ANZ-Roy Morgan New Zealand Consumer Confidence hit a three-year high in September. It points to an ongoing decent pace of spending and activity growth. The softer housing market and election uncertainty have failed to dent consumer optimism.
- ANZ-Roy Morgan New Zealand Consumer Confidence hit a three-year high in September. It points to an ongoing decent pace of spending and activity growth.
- The softer housing market and election uncertainty have failed to dent consumer optimism.
- House price expectations cooled further, while inflation expectations were steady.
Nothing appears able to clip consumers’ wings at present. The ANZ-Roy Morgan Consumer Confidence Index lifted from 126.2 to 129.9 in September, which is the highest level since July 2014. Once we adjust for seasonality, the index rose by 2 points to also be at its highest level since July 2014. After its recent low in April, the seasonally adjusted index has surged over 15 points.
In terms of the details, it was a broad-base story of optimism. The Current Conditions Index lifted 2.4 points to 127.3, while Future Conditions lifted 4.5 points to 131.6. It was a similar story in seasonally adjusted terms.
- Consumers feel wealthier. A net 19% feel financially better off than a year ago, a reading that has soared to the highest level since December 2007. Views regarding their own financial situation in 12 months’ time lifted to +36 (+35 previously) – a three-year high.
- A net 36% believe it’s a good time to buy a major household item. History would suggest the weaker housing market will dent big-ticket spending, but there is little sign of that yet.
- Perceptions on the economic outlook ascended. Net optimism towards the economy one year out lifted from +25 to +30, and when assessing the five-year outlook, optimism lifted from +21 to +29.
- Regionally, confidence rose in Auckland, Canterbury, and regional North Island, was steady in Wellington, and dipped in regional South Island.
History suggests consumers would normally be feeling a little more turbulence by now. A softer housing market (prices are now reversing modestly in Auckland), has typically presaged a reduction in consumers’ appetite to spend. Together with the uncertainty over who will be Prime Minister next month, one could have been forgiven for thinking that consumers would be in a slightly more cautious mood at present.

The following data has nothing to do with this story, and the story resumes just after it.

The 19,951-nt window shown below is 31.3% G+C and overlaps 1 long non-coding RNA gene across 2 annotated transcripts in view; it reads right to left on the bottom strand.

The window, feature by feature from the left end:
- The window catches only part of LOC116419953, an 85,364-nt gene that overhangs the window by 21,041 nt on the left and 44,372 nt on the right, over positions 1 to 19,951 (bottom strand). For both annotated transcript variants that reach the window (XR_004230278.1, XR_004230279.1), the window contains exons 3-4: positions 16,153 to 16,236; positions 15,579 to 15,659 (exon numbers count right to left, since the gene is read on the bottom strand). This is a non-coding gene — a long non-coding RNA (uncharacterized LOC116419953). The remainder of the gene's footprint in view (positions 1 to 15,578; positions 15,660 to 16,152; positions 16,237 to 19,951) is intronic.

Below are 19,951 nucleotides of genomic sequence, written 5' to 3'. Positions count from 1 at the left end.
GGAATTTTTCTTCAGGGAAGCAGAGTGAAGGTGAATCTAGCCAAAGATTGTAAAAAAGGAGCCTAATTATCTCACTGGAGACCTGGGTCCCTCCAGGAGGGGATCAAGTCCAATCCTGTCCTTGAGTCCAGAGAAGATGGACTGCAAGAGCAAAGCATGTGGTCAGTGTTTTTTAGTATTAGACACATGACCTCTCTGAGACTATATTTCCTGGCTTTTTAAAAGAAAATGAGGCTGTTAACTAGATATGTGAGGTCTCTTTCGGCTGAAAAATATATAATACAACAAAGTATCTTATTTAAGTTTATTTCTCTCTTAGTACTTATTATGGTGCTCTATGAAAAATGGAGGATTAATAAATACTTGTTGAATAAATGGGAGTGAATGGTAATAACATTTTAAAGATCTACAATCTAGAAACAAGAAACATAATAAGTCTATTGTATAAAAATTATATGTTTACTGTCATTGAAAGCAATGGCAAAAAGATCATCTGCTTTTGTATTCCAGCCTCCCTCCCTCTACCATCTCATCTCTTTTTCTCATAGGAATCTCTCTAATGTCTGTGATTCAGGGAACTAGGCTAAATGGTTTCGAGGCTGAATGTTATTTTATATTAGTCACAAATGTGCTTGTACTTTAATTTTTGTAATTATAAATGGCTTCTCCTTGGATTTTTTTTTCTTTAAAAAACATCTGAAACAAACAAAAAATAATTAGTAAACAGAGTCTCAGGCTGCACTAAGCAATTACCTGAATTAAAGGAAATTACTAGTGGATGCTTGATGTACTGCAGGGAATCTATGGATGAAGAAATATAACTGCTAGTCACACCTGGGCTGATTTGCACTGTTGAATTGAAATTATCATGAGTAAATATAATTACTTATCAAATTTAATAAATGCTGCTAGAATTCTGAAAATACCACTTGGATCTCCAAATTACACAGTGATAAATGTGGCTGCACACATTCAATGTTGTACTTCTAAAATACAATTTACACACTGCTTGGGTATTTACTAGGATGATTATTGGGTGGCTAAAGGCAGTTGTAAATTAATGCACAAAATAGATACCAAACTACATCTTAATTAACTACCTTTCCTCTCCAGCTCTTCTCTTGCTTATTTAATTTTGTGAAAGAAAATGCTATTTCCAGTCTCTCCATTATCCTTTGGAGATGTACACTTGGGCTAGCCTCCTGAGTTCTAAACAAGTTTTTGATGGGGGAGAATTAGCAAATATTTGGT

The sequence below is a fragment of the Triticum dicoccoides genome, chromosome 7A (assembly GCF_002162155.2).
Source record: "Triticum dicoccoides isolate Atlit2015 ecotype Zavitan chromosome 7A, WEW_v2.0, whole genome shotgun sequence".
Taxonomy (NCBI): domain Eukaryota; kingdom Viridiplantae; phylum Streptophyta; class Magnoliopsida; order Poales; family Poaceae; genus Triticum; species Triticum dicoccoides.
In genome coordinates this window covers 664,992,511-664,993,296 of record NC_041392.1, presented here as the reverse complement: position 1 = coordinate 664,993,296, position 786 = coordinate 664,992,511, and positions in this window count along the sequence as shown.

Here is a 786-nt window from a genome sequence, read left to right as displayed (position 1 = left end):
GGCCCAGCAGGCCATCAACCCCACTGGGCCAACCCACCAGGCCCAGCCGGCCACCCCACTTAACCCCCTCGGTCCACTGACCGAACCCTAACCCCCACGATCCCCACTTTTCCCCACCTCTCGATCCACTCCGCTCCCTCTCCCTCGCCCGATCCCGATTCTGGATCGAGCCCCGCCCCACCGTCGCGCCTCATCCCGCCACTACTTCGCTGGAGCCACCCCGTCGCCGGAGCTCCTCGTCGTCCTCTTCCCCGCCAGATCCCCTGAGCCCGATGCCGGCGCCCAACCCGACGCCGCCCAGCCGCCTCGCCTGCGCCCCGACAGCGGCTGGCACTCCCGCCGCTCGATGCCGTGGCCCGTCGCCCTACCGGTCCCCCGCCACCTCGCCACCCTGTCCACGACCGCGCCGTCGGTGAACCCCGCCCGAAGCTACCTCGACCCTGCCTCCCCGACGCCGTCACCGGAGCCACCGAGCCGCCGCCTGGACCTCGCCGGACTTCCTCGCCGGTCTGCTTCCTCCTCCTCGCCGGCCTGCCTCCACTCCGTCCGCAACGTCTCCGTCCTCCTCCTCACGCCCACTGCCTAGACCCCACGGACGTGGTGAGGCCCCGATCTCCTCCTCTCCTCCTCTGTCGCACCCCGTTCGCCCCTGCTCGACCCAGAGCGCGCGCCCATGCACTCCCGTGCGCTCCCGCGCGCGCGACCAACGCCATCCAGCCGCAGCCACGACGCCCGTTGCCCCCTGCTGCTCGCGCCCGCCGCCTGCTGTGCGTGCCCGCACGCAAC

However, that is not the case. The seat belt sign remains off and the hot beverage cart is doing the rounds. That fact that sentiment is not only elevated, but rising, is quite a healthy sign. It reinforces that while the fortunes of the housing market are not immaterial for the economy’s ultimate direction and performance, there are numerous other factors that are ensuring an undercurrent of positivity remains. The labour market is strong, as is household income growth. In part, the latter reflects improved farm-gate prospects in the rural sector as New Zealand’s commodity prices have lifted. And even though there is uncertainty around the election outcome itself, what is clear is that the fiscal impulse over 2018/19 looks large as spending promises are flowing thick and fast.
It means that despite housing headwinds, the economy can continue to record a decent pace of activity growth. Our confidence composite gauge (which combines business and consumer sentiment, and so covers both the production and spending sides of the economy) continues to flag strong economic momentum. Admittedly, we think that it is unlikely that we’ll get to the 4%+ rates of GDP growth this gauge is signalling, but it is certainly not pointing to the economy needing to come in for an emergency landing.
Click here to download the latest ANZ-Roy Morgan New Zealand Consumer Confidence Release PDF - September 2017.
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The latest Roy Morgan Consumer Confidence Monthly Report is available on the Roy Morgan Online Store. It provides demographic breakdowns for Age, Sex, State, Region (Capital Cities/ Country), Generations, Lifecycle, Socio-Economic Scale, Work Status, Occupation, Home Ownership, Voting Intention, Roy Morgan Value Segments and more.
You can also view our monitor of Quarterly New Zealand Unemployment & Under-employment Estimates.